If you only need to get up to 85/40 ksi (tensile/yield) you can do that with a modified 1018. A little more Mn and maybe Mo along with a quench and temper can give you those strengths with decent toughness that is easily weldable. We would cast a modified LCC material like this that was welded into the truck of passenger rail cars.

If you need more strength, I like an 8620 material. It is not just a carburizing grade. However, you will need a bit of preheat and probably a draw after welding depending on the toughness that you need in the HAZ. We would use a bit higher carbon grade of 8625 to go from 90/60 ksi up to 120/100 ksi.

4130 seems to be overkill, especially if you plan to weld it with ER70S-6 wire. It is a good way to get good strength without paying for the Ni in 8620. carbon and Cr are cheaper ways to go, however you will have a more difficult time welding it. You will need preheat and a draw after welding.

I think you need to better understand the strength and toughness that is actually required before just swapping out materials.

Bob

RE: Is there a steel alloy that is stronger than 1018 and can be welded to A36 plate?

Hot finished bar or cold finished? ASTM specs or SAE specs?
Either way you don't want to order by chemistry only, you need a spec that has required strength properties (ASTM A663 or SAE J410 for example).
If fatigue is an issue do you need some cleanliness limits? Some NDT requirements?
You should be able to find steels with 70ksi min UTS and C<0.26% (maybe with Mn and or Si higher) that will be plenty weldable.

= = = = = = = = = = = = = = = = = = = =
P.E. Metallurgy, consulting work welcomed

RE: Is there a steel alloy that is stronger than 1018 and can be welded to A36 plate?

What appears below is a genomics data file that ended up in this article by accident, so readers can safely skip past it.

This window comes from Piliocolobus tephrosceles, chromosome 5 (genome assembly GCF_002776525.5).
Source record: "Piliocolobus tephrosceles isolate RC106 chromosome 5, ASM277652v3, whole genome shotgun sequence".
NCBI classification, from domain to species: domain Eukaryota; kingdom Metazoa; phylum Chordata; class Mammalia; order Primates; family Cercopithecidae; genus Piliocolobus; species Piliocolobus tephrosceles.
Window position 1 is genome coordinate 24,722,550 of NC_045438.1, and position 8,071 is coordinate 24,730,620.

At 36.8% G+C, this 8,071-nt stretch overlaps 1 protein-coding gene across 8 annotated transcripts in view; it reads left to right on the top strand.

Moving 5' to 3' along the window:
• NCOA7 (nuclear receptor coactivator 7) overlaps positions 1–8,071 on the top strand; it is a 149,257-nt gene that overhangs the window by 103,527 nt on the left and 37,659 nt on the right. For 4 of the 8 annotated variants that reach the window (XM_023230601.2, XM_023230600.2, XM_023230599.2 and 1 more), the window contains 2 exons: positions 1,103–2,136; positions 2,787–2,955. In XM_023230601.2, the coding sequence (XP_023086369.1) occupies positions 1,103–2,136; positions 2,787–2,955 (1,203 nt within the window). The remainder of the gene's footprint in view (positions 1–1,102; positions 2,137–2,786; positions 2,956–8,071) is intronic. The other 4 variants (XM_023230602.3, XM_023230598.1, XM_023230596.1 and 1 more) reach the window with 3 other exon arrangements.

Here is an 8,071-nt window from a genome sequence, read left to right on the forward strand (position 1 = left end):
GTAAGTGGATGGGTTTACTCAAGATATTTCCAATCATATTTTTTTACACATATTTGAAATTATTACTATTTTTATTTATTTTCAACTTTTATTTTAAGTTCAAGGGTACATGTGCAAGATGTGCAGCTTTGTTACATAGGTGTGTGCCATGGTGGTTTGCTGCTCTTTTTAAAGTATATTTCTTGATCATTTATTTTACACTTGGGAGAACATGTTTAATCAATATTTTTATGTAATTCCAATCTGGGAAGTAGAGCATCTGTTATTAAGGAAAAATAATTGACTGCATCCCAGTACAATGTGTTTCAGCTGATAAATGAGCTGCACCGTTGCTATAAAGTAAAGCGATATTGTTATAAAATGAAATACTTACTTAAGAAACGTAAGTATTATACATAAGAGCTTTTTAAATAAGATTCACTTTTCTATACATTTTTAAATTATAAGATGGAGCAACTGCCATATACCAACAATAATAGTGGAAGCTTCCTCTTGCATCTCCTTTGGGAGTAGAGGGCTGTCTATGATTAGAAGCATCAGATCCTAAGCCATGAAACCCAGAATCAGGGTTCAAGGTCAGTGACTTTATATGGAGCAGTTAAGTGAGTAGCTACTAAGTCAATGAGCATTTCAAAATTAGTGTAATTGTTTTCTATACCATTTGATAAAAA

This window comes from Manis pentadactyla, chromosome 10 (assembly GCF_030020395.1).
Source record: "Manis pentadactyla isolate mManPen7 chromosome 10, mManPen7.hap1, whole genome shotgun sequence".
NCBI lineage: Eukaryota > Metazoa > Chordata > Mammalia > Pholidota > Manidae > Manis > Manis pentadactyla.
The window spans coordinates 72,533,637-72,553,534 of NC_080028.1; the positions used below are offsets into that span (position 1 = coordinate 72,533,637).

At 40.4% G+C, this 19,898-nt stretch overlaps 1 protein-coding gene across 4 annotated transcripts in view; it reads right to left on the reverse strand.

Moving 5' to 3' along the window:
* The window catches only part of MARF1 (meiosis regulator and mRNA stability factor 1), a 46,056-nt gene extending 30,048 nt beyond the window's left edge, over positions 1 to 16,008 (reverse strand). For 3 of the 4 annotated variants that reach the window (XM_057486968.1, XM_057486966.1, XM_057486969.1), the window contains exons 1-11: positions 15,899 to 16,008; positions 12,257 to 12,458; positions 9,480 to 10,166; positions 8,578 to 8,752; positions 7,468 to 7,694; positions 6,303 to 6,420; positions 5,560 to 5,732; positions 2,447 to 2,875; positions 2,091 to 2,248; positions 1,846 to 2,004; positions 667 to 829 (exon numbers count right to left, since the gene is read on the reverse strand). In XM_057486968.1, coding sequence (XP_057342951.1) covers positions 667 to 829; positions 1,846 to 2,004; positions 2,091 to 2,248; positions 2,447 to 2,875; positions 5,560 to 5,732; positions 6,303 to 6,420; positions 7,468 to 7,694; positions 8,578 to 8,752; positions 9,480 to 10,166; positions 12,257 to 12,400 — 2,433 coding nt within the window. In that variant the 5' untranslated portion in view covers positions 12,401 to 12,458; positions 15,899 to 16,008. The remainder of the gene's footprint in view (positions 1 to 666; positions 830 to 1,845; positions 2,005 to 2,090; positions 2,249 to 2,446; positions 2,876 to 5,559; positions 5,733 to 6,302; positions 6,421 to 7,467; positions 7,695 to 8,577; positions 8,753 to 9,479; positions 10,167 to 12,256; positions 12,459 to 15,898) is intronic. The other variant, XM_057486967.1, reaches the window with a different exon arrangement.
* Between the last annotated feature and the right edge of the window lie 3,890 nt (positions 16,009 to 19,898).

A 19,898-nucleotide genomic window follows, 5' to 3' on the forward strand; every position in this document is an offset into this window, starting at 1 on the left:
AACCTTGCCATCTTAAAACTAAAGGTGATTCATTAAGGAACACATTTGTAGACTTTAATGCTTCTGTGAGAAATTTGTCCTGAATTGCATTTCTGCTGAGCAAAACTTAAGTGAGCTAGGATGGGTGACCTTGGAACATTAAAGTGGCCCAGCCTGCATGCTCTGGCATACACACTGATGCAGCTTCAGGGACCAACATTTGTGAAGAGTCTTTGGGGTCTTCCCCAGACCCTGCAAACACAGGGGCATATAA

By inspection I'm kind of surprised that the plate-to-axle weld toes have not shown to be a fatigue problem.
Perhaps the original non-radius was quite sharp indeed.

IN the picture it appears there may also be a joint or seam in the axle ~ .5" to the left of the alleged "failure point".
What's up with that ?
Was the axle portion machined from one piece or was it two pieces welded together, or a sleeve added to form the bearing abutment or ???

RE: Is there a steel alloy that is stronger than 1018 and can be welded to A36 plate?

The choice of a heat treatable alloy steel is probably not the best decision if one is going to weld it and then have no intention of a post weld heat treatment.

I can see the back-room discussion; "Let's pick a stronger steel so it won't break again."
"Why did it break?"
"I don't know."
"Was it fatigue? Did it happen immediately or after several years of use?"
"I don't know, but if we use a stronger steel, it won't happen again. We can order the steel annealed or hardened. The annealed stuff doesn't have the strength the hardened stuff has, so let's order it in the hardened condition!"

You haven't really told us much about the failure. You didn't include any history of the failure or past failures. What was the mode of failure?
You haven't told us what the calculated loads are, the application, etc. What are the details of the welded connection? What are the dimensions? What is the degree of restraint during welding?

Please, please tell me this is for a homemade trailer that will be pulled by a tractor in the field and not intended for highway use.




Best regards - Al

RE: Is there a steel alloy that is stronger than 1018 and can be welded to A36 plate?

The bearing obviously sets the diameter where the shaft is currently failing but the diameter at the weld joint is uncontrolled. Control of the size of the HAZ can limit the softening to the larger diameter where the reduction in strength won't be an issue.

RE: Is there a steel alloy that is stronger than 1018 and can be welded to A36 plate?

Quote (gtaw)

Please, please tell me this is for a homemade trailer that will be pulled by a tractor in the field and not intended for highway use.